Nov 06, 2017I sometimes hear people say that they don't need to attend an event about radio frequency identification, because they can get all the information they need from the internet. I beg to differ.
I realize a lot of events are poorly run. Their programs are filled with marketing managers from companies trying to pitch you something, or consultants willing to donate their time in an effort to drum up some new clients.
When you have an event that spends the time and effort to recruit end users sharing their experiences, the education can be invaluable. Throughout the past 17 years, I have been involved in producing nearly 100 face-to-face events. I've brought my skills as an editor to the program, inviting (sometimes begging) people with the right knowledge to come and speak, and creating a mix of speakers that will tell attendees what they need to know.
For keynotes, we always look for a mix of people from different industries because they bring varying perspectives, experiences and learnings. Unfortunately, not every retailer is willing to listen to someone from an oil company or auto maker speak. And not every logistics executive wants to hear from someone in health care. That's too bad, because there is a lot to be learned from others.
Don't believe me, though—read my colleague Doug Hope's column, Delta Air Lines Shows the Future of Retail. I can also point you to examples, such as Bombardier Transportation, which developed a track-safety solution after hearing a speaker from BP talk about an evacuation application of RFID.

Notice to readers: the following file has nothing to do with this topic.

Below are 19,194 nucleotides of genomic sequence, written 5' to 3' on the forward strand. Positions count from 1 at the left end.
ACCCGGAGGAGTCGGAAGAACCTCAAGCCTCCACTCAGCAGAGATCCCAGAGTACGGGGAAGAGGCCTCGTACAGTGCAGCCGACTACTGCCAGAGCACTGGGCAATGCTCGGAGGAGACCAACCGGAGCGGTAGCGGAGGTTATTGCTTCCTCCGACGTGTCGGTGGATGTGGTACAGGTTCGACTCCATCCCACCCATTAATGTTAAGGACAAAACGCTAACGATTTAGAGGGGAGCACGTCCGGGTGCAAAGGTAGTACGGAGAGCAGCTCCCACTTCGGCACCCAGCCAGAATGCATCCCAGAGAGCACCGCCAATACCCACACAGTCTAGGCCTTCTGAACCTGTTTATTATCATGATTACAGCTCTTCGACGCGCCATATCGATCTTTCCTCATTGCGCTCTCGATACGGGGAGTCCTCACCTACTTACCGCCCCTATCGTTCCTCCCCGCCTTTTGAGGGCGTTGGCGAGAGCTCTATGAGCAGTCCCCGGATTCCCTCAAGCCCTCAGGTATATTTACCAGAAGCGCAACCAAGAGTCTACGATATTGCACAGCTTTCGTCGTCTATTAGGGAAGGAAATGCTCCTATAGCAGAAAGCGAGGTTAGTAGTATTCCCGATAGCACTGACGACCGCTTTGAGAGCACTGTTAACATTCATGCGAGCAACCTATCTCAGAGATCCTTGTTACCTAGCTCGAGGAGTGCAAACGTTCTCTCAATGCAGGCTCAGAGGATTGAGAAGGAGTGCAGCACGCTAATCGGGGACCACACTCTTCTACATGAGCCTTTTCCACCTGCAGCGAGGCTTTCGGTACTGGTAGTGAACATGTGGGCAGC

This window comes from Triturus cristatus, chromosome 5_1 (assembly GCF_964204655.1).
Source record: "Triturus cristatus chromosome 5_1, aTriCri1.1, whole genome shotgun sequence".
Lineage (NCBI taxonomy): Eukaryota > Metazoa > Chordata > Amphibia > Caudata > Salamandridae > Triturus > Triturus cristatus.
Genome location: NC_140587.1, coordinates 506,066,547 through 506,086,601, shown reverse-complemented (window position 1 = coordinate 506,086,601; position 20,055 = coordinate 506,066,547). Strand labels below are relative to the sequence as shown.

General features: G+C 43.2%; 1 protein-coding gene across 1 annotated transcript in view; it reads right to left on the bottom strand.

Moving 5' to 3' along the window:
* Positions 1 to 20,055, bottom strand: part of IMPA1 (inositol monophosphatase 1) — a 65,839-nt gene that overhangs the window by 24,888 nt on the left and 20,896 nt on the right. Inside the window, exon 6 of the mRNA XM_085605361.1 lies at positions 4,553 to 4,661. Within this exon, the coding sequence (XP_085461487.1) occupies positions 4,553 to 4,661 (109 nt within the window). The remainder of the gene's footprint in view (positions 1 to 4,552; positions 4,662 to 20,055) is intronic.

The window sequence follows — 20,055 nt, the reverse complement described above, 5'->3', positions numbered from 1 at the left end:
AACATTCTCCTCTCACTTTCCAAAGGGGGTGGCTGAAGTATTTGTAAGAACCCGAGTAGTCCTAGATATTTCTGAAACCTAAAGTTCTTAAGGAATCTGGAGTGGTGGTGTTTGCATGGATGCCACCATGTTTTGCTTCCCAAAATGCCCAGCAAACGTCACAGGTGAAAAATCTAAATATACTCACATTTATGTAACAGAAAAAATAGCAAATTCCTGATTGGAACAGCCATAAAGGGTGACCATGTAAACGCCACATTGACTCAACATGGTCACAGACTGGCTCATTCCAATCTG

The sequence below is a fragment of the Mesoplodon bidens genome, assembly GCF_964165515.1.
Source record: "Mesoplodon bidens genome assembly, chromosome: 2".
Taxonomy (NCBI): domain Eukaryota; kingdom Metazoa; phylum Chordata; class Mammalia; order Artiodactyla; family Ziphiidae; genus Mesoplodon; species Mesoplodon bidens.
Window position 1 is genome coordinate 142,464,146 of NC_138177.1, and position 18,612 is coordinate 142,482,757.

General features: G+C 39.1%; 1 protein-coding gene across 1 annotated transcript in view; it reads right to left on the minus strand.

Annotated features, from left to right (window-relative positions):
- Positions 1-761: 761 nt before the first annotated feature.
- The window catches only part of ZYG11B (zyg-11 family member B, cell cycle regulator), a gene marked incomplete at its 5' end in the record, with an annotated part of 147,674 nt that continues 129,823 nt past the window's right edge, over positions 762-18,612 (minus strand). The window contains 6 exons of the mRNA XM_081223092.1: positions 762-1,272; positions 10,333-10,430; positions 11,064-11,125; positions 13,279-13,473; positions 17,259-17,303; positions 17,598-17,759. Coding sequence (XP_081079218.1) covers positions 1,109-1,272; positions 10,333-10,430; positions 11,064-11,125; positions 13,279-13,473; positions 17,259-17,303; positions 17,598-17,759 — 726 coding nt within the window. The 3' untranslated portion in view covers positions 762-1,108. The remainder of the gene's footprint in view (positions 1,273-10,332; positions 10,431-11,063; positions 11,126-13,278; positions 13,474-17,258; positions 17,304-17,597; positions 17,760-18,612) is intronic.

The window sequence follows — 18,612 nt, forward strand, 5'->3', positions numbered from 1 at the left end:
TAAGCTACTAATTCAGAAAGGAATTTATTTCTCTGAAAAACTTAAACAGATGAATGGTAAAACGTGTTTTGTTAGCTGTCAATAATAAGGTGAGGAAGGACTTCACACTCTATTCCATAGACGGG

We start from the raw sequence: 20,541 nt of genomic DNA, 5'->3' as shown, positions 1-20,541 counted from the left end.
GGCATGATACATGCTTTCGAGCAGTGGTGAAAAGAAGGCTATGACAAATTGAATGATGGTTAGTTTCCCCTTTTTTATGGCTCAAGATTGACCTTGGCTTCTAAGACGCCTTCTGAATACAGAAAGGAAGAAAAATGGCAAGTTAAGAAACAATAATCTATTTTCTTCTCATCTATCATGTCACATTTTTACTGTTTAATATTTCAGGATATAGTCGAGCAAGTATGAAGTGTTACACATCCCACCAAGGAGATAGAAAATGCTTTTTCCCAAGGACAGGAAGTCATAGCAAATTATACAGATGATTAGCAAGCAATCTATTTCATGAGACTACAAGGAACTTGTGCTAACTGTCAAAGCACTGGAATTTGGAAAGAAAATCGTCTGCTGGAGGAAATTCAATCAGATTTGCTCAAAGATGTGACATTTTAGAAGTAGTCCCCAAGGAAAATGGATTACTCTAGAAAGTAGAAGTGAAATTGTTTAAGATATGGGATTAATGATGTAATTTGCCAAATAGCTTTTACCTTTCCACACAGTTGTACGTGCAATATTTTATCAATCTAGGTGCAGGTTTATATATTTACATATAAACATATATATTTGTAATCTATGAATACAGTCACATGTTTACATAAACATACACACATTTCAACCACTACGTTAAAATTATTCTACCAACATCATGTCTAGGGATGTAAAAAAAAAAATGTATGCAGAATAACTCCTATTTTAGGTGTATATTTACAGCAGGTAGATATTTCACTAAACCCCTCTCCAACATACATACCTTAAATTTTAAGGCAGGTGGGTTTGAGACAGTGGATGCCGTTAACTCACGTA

Speakers share their experiences at events, and these often resonate with attendees. Someone might talk about how they got workers to buy into using a system, or how the benefits revealed during a pilot were presented to management in a way that swayed them to fund an RFID project. These apply across all sectors.
It's also valuable to meet exhibitors face-to-face. Sure, you can buy tags and readers online. Maybe you can even find a good systems integrator online. But there is nothing like talking to people in person and getting a sense of who they are and how they conduct business.
During my 17 years of producing events, I have had countless people tell me they learned things they never expected to learn. I've had attendees who flew halfway around the world tell me it was worth the time and money. I have never had anyone tell me it was a waste of time and money.
Mark Roberti is the founder and editor of RFID Journal. If you would like to comment on this article, click on the link below. To read more of Mark's opinions, visit the RFID Journal Blog, the Editor's Note archive or RFID Connect.